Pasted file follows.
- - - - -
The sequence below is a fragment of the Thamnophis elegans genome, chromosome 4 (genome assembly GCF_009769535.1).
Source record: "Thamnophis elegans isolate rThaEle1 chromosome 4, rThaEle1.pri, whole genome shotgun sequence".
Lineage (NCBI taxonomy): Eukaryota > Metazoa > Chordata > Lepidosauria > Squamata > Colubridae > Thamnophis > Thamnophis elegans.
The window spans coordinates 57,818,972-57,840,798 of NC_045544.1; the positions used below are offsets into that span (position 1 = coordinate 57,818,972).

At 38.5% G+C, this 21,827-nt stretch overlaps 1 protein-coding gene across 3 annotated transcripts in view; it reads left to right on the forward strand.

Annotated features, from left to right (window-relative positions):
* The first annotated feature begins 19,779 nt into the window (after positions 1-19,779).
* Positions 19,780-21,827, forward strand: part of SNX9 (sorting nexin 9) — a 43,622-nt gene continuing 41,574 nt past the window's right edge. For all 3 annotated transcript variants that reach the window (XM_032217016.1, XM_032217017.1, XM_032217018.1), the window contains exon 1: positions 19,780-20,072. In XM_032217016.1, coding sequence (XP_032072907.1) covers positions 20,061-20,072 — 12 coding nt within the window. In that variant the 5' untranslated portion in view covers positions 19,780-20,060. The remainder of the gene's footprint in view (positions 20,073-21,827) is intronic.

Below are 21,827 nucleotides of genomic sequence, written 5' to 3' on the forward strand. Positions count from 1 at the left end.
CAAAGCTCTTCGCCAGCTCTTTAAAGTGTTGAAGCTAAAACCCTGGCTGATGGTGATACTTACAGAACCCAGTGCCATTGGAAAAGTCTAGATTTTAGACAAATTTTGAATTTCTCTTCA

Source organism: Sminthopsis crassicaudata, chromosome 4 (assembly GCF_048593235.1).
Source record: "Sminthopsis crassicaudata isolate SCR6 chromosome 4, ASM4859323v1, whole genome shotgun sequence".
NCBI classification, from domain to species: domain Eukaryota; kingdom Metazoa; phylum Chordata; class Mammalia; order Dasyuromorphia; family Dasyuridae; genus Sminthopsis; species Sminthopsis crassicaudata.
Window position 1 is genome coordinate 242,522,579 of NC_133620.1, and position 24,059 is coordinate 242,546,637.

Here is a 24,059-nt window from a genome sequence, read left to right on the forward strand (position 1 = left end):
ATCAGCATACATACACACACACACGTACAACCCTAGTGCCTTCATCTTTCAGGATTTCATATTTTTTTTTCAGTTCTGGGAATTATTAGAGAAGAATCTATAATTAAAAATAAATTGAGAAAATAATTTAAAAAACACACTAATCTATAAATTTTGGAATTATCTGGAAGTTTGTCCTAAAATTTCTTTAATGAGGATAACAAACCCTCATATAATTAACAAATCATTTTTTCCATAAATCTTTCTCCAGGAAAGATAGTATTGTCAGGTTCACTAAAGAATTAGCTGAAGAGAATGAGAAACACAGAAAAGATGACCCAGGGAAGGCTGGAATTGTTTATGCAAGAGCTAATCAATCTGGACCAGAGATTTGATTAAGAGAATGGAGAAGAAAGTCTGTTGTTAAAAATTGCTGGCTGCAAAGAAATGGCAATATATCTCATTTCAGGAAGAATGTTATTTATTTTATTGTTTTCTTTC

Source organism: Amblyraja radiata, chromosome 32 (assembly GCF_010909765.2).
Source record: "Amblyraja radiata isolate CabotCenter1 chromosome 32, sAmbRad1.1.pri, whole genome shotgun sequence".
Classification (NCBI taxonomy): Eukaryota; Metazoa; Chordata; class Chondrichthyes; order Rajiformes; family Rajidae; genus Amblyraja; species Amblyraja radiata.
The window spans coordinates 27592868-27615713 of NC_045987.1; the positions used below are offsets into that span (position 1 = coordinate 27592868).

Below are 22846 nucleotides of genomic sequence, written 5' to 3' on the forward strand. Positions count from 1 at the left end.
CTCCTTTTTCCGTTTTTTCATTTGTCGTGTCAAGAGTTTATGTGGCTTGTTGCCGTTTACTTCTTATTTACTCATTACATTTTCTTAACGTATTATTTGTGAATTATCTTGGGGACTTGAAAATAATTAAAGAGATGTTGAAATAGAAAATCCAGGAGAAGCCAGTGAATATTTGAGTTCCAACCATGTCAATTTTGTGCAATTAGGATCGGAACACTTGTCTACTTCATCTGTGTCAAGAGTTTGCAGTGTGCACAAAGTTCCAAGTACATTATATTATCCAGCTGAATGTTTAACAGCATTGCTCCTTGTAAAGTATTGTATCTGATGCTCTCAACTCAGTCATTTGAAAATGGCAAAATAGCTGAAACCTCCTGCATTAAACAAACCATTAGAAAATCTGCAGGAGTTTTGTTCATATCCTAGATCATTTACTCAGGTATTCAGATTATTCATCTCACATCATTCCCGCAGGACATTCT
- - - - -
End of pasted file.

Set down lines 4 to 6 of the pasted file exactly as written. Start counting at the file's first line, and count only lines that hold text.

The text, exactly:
The window spans coordinates 57,818,972-57,840,798 of NC_045544.1; the positions used below are offsets into that span (position 1 = coordinate 57,818,972).

At 38.5% G+C, this 21,827-nt stretch overlaps 1 protein-coding gene across 3 annotated transcripts in view; it reads left to right on the forward strand.

Annotated features, from left to right (window-relative positions):